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Phys Rev Lett. 2005 May 6;94(17):175702. Epub 2005 May 3.

Superheating and induced melting at semiconductor interfaces.

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Center for Materials Science and Engineering, Massachusetts Institute of Technology, Cambridge, Massachusetts 02139, USA.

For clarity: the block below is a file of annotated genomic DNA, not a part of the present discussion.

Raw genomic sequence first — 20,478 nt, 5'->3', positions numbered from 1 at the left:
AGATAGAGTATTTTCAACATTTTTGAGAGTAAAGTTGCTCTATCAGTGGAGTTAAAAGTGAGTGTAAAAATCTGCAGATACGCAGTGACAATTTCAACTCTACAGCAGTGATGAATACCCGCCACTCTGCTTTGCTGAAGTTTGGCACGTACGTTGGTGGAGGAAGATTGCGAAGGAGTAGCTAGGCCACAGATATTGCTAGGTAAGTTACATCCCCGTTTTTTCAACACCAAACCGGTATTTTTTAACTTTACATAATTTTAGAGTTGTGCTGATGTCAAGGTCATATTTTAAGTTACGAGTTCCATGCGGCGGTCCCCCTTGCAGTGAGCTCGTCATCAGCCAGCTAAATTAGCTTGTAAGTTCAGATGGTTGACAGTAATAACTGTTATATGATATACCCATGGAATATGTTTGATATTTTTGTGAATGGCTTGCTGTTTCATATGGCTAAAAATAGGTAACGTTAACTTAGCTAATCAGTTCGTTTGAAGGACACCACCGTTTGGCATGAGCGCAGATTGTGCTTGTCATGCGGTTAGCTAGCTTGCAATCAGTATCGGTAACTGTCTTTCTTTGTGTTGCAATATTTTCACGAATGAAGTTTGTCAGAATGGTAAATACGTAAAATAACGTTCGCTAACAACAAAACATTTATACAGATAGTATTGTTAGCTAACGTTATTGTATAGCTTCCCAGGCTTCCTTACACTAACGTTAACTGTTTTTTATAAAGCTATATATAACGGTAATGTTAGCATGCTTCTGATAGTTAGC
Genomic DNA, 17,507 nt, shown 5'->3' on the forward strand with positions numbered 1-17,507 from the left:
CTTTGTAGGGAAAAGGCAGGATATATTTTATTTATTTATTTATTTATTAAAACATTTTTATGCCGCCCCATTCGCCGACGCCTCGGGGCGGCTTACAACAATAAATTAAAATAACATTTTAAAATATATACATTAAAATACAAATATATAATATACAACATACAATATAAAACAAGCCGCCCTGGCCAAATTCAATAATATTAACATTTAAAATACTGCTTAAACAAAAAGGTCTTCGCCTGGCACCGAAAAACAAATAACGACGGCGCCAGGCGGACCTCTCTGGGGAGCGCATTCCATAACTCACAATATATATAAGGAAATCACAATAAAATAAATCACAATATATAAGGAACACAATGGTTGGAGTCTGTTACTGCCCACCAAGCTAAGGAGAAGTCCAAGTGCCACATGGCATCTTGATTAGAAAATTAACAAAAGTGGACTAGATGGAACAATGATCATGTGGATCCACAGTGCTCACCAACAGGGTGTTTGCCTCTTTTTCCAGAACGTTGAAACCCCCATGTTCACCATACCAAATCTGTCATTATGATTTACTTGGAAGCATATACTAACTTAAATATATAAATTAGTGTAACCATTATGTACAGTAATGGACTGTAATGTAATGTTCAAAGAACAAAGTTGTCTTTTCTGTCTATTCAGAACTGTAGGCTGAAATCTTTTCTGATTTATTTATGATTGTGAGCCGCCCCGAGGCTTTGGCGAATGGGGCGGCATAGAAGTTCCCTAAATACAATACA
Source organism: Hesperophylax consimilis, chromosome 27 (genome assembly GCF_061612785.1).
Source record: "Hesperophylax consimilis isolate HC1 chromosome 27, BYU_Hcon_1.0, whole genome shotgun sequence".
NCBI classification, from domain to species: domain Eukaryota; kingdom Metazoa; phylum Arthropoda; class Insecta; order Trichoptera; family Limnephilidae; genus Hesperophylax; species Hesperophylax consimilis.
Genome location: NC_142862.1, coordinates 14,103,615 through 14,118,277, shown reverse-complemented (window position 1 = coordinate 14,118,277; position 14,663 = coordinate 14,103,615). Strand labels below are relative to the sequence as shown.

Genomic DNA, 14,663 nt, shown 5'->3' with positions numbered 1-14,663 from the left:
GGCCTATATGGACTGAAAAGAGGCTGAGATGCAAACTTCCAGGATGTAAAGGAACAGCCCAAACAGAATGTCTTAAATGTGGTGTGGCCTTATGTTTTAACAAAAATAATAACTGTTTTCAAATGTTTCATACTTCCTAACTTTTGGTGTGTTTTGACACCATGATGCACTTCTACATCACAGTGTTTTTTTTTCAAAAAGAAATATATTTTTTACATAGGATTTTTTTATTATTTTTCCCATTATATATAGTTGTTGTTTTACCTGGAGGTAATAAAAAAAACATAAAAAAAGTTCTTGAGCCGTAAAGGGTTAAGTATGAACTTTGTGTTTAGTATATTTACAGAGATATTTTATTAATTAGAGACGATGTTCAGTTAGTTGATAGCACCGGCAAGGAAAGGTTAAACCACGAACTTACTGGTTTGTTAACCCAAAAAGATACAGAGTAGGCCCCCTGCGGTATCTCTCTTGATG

We present ab initio density-functional simulations of the state of several semiconductor surfaces at temperatures near the bulk melting temperatures. We find that the solid-liquid phase-transition temperature at the surface can be altered via a microscopic (single-monolayer) coating with a different lattice-matched semiconducting material. Our results show that a single-monolayer GaAs coating on a Ge(110) surface above the Ge melting temperature can dramatically reduce the diffusion coefficient of the germanium atoms, going so far as to prevent melting of the bulk layers on the 10 ps time scale. In contrast, a single-monolayer coating of Ge on a GaAs(110) surface introduces defects into the bulk and induces melting of the top layer of GaAs atoms 300 K below the GaAs melting point. To our knowledge, these calculations represent the first ab initio investigation of the superheating and induced melting phenomena.

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